The venue was about 30 minutes south and Truman slept the whole way.  It's like a parental amnesia kicked in during the silence...as if the previous melt down had never existed.  I started to let myself get excited.

The event was being held on the in field of a local motor speedway.  Truman woke up as we were pulling into the parking lot.  It was then the chant started...

"I want to go home...."

"I want my choo choo bed..."

"I want my show..."

This went on for the next hour.  As we stood in line to collect our lanterns and care packages, as we walked over to the in field, as we bought festival food, and as we tried to roast s'mores.  The chant excalated to a rant, getting continually louder and was then accompanied by tears.  Even in the commotion of the festivities we knew Truman was starting to effect the enjoyment of the people around us.

A woman in the concessions line politely asked if Truman struggled with sensory issues.  She wondered if maybe all the activity was too much for him.  I sheepishly replied, it was too much, but because we were pretty sure he was coming down with something.  I admitted we were selfishly hoping to ride it out because we had paid for the tickets  several months ago and had really been looking forward to being there.  She nodded and responded understandingly.  Assuring me she probably would have done the same thing.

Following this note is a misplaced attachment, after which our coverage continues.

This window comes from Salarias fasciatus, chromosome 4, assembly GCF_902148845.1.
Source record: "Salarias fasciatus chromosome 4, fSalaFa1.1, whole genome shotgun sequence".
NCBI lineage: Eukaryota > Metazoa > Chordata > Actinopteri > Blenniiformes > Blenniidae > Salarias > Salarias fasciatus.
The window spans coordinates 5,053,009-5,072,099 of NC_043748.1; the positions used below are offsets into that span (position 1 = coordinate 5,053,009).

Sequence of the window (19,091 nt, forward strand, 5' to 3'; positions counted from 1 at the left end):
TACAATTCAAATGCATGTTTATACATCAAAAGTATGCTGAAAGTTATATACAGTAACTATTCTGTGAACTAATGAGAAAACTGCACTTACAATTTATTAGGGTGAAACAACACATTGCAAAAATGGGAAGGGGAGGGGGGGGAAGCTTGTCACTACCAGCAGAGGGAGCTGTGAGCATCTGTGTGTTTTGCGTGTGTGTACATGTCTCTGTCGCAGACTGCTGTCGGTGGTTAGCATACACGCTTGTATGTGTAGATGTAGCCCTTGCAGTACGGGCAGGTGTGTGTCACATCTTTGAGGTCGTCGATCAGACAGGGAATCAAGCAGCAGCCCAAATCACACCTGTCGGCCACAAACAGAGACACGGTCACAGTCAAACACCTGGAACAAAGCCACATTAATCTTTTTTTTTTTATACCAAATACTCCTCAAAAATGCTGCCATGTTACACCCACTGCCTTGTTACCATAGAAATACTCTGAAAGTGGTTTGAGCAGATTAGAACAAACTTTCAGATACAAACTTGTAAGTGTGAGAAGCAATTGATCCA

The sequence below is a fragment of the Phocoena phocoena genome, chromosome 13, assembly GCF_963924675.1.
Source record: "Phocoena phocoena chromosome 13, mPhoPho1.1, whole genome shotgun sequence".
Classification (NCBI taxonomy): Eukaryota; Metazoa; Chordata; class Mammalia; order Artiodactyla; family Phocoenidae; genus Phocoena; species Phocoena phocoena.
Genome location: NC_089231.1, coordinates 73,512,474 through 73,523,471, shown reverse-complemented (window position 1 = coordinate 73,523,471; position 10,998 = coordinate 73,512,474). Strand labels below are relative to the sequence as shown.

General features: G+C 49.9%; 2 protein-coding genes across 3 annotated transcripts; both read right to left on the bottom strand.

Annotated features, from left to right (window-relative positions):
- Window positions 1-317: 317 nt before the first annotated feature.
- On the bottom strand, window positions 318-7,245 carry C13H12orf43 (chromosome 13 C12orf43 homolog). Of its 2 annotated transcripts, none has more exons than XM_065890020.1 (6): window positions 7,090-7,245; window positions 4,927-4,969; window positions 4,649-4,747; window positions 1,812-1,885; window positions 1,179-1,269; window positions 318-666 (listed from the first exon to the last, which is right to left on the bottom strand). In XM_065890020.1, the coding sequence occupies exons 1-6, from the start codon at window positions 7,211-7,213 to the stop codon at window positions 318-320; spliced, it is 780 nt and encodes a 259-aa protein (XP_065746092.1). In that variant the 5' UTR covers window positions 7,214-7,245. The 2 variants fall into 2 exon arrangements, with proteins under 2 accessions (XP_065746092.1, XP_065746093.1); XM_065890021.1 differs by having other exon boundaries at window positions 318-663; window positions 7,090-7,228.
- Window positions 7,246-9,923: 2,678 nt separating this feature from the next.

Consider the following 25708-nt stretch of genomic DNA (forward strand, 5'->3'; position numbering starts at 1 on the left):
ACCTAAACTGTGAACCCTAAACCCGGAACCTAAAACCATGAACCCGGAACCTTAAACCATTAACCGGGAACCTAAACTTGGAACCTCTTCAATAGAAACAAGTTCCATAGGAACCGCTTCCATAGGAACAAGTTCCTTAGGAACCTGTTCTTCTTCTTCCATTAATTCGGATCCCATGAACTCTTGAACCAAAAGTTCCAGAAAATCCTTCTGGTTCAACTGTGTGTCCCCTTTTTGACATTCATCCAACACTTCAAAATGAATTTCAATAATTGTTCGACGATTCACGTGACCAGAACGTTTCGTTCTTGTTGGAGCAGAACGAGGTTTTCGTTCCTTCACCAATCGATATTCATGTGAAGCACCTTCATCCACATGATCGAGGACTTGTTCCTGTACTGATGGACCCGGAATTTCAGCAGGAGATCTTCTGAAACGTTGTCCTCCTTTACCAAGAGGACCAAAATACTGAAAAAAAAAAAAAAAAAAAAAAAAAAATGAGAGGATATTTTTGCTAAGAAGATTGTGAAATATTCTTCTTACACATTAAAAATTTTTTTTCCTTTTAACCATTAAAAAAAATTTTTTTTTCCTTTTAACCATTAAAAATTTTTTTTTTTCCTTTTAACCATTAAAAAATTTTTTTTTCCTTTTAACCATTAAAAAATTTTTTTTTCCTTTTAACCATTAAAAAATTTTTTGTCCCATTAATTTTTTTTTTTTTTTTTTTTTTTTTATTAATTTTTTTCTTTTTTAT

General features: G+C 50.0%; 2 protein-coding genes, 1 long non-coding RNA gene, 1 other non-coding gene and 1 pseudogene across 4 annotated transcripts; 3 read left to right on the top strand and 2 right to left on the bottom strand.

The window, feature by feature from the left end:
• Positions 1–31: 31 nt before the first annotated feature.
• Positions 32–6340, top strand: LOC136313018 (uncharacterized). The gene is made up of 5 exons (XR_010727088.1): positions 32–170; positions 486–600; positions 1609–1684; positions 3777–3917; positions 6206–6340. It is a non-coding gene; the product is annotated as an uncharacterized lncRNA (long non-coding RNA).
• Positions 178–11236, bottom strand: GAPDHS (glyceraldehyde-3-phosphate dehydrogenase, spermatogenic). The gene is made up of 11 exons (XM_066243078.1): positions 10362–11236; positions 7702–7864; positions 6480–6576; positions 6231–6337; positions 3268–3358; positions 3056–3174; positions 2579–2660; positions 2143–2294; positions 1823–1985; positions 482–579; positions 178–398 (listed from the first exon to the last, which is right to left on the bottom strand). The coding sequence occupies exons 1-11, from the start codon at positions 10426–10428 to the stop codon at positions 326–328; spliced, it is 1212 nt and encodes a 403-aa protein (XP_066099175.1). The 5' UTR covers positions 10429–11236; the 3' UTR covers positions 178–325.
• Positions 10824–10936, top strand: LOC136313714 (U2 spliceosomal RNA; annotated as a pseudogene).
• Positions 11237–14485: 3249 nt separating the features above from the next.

A second mom, sitting by the fire ring we were using to roast marshmallows, asked if bubbles might make Truman feel better.  She had brought some for her own children and had an extra to spare.  I thanked her for her generosity, looking beyond her and into Brian's desperate stare.  No bubbles were going to make any of this better.  I knew it was time to go.

Truman was now crying and coughing.  I was also having difficulty with the smoke from the bonfires and torches.  It was as if I was having an allergic reaction.  My eyes would not quit watering...and they hurt.  And in that moment, we snapped out of our selfishness fog and back into reality.  A snap decision to return to the car with Truman was the best idea of the evening.  

We didn't really discuss anything, but that I would take Truman to the car.  Just knowing we were returning to the car lifted Truman's mood.  It was starting to get dark and people had begun to flood the single access to the in field that acted as both entrance and exit.  There were also two flights of stairs and just me to manuver Truman and the stroller.  I did okay getting down from the field into the tunnel.  It was a tight fit.  Those exiting were limited to walking single file.  As the exit and ascending stairs approched I began to get  a bit anxious.  And then, as if the kind stranger behind me had read my thoughts, a young man no more than 21 discontinued the discussion he was having with friends and appeared at the front of the stroller ready to help me carry it to the top.  I thanked him and then he was off, disappearing into the crowd.